What is the origin of the Ketubah?

What is the origin of the Ketubah?

Spring Flowers Ketubah
$249.99
Ketubah. Venice, Italy. 1732
$249.99
Papercut Fruit of the Orchard Ketubah
$449.99
Minimalist Gold Brush Circle Ketubah
$199.99
Papercut Tree of Life Ketubah
$399.99
Jerusalem Ketubah
$199.99
Paper Cut Sun ketubah
$299.99
Modern Art Wave Ketubah
$199.99
Papercut Nature's Embrace: Branches Artwork Ketubah
$299.99
Paper Cut Lace Ketubah
$249.99

By Aviva Gat 

 A Ketubah is a custom that dates back to ancient times, possibly even before the Torah was written. Read on for an in-depth discussion of the origins of the Ketubah, why it was created, and what it means today.

What is a Ketubah?

A Ketubah is a contract between a man and his wife in which the man accepts his obligations as a husband according to Jewish law and customs.[1] The point of the Ketubah is to protect a woman so that her husband cannot easily divorce her, and if the marriage were to end, the woman would be taken care of.

The Ketubah was created as a legally binding document similar to modern-day prenuptial agreements. The document states what the husband and wife bring to their marriage and what the woman is owed upon divorce or the husband’s death. Traditionally, the husband is obligated to support and provide for his wife and agrees to pay a mohar settlement plus an additional payment should the marriage end. The bride, meanwhile, brings a dowry to support the couple’s new home, however, she is entitled to keep the dowry in full in the case of a divorce.

Learn more about what is a Jewish Ketubah marriage contract here

When did the Ketubah tradition begin?

The Ketubah tradition has evolved throughout history. It began in ancient times when both Jews and gentiles customarily provided payment to a bride’s family upon a betrothal or marriage. It is likely that this was to compensate the bride’s family for the loss of income when losing a contributing member of a household. Over time this evolved to be a payment to the bride upon divorce rather than compensation to her family.

There are several mentions of this type of settlement payment in the Torah, however, the Torah does not require it as a law. According to the earliest Ketubah customs, a man would set aside money for the Ketubah. To protect women from lost or misplaced Ketubah money, the Sanhedrin led by Shimon ben Shetach legislated around 100 BCE that a man’s estate would be mortgaged in the Ketubah. This legislation ensured a woman could collect her Ketubah the same as any other debt. [2]

What was a Ketubah in ancient Hebrew times?

In ancient Hebrew times, the Ketubah was generally an oral agreement rather than a written document. Two witnesses were sufficient to ensure an oral Ketubah was valid. Even up to 360 CE there is some evidence that not all Ketubahs were in writing. However, it later became legislated that a written document was necessary to protect the woman’s rights.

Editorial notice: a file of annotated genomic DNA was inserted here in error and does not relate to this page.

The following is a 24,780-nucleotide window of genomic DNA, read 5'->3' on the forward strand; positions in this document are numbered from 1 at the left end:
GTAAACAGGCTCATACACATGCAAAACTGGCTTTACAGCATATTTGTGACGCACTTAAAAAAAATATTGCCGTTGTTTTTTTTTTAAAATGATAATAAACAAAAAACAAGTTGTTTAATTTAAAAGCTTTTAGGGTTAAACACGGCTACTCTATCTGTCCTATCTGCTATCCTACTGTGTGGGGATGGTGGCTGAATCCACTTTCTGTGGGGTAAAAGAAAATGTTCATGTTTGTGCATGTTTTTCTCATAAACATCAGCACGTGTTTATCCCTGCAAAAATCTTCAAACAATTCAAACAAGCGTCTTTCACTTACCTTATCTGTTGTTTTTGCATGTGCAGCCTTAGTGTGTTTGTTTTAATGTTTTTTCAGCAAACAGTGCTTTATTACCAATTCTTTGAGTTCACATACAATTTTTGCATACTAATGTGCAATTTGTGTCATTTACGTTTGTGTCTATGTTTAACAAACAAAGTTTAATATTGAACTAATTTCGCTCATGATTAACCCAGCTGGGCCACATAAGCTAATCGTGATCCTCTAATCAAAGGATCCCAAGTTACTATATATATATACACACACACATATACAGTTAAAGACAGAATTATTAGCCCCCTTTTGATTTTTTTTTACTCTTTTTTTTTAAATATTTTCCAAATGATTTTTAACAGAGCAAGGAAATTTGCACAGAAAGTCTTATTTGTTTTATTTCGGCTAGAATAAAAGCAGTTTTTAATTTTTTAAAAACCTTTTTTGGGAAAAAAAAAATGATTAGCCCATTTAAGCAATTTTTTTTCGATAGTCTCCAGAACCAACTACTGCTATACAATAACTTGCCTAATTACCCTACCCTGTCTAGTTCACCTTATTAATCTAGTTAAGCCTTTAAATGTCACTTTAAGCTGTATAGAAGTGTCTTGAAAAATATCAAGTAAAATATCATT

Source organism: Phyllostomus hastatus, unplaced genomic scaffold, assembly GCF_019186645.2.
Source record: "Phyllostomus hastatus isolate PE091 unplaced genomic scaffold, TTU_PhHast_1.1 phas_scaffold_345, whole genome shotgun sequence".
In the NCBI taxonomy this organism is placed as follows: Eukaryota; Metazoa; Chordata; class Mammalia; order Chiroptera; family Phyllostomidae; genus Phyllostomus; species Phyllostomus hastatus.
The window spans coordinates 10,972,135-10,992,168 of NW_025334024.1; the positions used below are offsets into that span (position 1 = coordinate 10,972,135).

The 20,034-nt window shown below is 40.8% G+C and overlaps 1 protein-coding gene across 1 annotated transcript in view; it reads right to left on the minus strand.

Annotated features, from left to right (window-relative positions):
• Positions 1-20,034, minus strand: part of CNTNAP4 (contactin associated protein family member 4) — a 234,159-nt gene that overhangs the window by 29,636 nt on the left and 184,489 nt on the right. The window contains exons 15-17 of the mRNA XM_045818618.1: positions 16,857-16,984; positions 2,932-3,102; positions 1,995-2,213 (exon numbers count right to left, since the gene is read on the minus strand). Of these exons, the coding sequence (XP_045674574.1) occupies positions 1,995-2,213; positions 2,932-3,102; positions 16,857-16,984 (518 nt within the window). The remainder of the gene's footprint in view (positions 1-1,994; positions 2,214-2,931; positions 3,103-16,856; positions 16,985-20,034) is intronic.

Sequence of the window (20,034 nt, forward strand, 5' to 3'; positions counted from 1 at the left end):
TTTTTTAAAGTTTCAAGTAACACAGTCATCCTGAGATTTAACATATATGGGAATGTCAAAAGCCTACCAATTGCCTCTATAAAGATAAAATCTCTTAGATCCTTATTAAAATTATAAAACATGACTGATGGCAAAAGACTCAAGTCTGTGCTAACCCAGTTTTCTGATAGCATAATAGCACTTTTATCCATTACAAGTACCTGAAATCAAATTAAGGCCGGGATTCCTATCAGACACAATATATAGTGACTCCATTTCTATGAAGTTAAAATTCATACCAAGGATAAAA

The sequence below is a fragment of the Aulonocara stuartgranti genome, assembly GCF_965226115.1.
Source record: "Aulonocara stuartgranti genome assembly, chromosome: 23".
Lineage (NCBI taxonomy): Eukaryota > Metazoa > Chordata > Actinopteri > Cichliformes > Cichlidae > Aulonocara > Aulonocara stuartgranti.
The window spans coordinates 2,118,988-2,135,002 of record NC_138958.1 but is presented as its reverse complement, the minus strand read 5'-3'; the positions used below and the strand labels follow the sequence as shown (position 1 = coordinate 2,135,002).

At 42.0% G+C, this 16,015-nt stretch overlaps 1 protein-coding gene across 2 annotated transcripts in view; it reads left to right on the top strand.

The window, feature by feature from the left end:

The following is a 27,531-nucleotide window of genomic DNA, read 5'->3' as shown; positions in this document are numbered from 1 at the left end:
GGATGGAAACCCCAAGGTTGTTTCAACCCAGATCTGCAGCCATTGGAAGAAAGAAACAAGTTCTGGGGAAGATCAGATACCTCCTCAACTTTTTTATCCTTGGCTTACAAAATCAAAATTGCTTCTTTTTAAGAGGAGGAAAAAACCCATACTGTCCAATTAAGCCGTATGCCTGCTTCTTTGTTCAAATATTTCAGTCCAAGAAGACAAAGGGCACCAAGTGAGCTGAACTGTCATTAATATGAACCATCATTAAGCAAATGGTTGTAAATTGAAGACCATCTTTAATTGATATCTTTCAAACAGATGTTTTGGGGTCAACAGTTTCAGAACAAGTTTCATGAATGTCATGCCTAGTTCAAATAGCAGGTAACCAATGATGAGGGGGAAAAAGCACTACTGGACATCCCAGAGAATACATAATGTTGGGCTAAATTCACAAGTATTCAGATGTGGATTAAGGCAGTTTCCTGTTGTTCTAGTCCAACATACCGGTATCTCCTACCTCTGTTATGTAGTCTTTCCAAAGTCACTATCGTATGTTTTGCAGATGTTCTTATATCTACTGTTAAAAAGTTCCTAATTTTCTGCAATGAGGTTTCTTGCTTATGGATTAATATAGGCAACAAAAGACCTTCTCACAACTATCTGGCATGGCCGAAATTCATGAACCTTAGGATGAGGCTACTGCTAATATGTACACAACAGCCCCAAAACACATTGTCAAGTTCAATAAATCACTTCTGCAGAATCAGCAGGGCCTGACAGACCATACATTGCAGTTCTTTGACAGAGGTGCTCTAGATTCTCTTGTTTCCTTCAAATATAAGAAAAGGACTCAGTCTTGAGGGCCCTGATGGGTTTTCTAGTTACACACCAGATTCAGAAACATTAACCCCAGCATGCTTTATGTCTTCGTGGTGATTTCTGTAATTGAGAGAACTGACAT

Even in ancient times it was customary to create beautiful artistic Ketubahs on papyrus. Scribes and artists created works of art for couples to keep in their homes as a reminder of their commitment to one another.

What is the oldest Ketubah?

While Ketubahs are referenced in Exodus in the Torah, the oldest known Ketubahs are from the times of the Babylonian exile 586-536 BCE. During this time, women needed to be protected because it wasn’t uncommon for men to leave. Ketubahs also became proof of purity when inter-marriage between Jews and non-Jews increased.[3]

There are also Ketubahs dating to 440 BCE in Egypt written in Aramaic on papyrus. This version is closer to the text that was later finalized by the Sanhedrin about three hundred years later.

Ancient Ketubahs vs. modern day Ketubahs

Today there are multiple different versions of Ketubahs. The most traditional are very similar to the ancient text drafted by the Sanhedrin, while the more modern versions are adapted to today’s customs. For example, ancient Ketubahs are written in Aramaic, which was the vernacular at the time the text was formalized. Today Orthodox Ketubahs are still in Aramaic, but there are also modern Ketubahs in Hebrew, English, or the language of your choice.

It's also important to note that ancient Ketubahs were legally binding documents. Today, unless you are in Israel, Ketubahs are more ceremonial. Civil courts in most countries will not legally enforce the document.

Here is a quick comparison of ancient vs. modern Ketubahs.

Ancient Ketubahs

Modern Ketubahs

Written in Aramaic

Written in Aramaic, Hebrew, English, or any other language

Binding by Jewish law

Ceremonial, except in Israel

Focus on customs from ancient times

Focus on a couple’s love, partnership, and commitment

Usually hand-written by a scribe

Can be printed or hand-written

 

Do you prefer a more modern Ketubah or one resembling the ancient traditional version?

Today’s Ketubah texts vary from traditional to modern. Read a more in-depth overview of Ketubah texts here

 

[1] Rabbi Aryeh Kaplan (1983). Made in Heaven. Moznaim Publishing Corporation.

[2] Rabbi Aryeh Kaplan (1983). Made in Heaven. Moznaim Publishing Corporation.

[3] Brautman, E. (n.d.). History of Ketubot. http://folkvine.umbc.edu/brautman/history.htm

 

By Aviva Gat

 Aviva Gat is a journalist, author, and content writer specializing in various topics including religion, culture, health, & technology. She has a B.S. in Journalism and Religion from Boston University and an M.B.A. from Tel Aviv University. 

 

Back to blog
Modern Art Wave Ketubah
$199.99
Minimalist Gold Brush Circle Ketubah
$199.99
Pomegranate & Birds Ketubah
$249.99
Ketubah. Venice, Italy. 1732
$249.99
Spring Flowers Ketubah
$249.99